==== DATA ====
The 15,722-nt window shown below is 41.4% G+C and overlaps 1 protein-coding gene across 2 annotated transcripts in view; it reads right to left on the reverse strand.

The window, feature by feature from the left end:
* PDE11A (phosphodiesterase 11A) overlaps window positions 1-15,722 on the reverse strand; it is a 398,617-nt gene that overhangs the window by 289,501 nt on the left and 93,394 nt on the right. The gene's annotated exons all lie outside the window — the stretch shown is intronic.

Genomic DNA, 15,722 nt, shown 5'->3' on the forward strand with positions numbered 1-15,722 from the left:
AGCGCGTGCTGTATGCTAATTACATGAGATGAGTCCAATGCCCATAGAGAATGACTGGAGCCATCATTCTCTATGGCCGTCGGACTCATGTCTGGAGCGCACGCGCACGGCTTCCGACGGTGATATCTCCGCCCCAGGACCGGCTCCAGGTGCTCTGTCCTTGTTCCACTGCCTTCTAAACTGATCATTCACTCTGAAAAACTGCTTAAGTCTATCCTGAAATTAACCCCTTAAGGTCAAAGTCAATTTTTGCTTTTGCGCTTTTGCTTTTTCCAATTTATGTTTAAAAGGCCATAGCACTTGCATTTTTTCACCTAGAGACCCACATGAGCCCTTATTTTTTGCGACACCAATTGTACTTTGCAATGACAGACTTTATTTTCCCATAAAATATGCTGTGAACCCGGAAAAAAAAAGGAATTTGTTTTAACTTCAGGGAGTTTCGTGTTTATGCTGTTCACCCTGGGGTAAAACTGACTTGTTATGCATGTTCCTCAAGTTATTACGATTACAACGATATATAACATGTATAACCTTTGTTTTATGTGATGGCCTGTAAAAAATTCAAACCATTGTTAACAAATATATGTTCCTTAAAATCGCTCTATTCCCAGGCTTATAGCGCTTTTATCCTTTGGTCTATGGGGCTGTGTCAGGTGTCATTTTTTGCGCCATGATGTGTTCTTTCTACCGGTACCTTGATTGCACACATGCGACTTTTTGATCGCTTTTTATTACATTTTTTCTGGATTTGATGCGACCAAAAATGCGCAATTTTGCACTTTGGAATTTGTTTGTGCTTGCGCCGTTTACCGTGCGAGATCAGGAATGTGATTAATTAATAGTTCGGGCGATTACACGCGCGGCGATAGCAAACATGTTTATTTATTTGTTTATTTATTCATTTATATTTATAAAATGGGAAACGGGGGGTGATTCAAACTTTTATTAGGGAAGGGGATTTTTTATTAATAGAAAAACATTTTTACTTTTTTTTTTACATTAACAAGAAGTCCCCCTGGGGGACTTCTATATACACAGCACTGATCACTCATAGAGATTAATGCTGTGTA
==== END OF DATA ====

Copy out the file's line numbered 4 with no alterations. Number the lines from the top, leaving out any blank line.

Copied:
Genomic DNA, 15,722 nt, shown 5'->3' on the forward strand with positions numbered 1-15,722 from the left: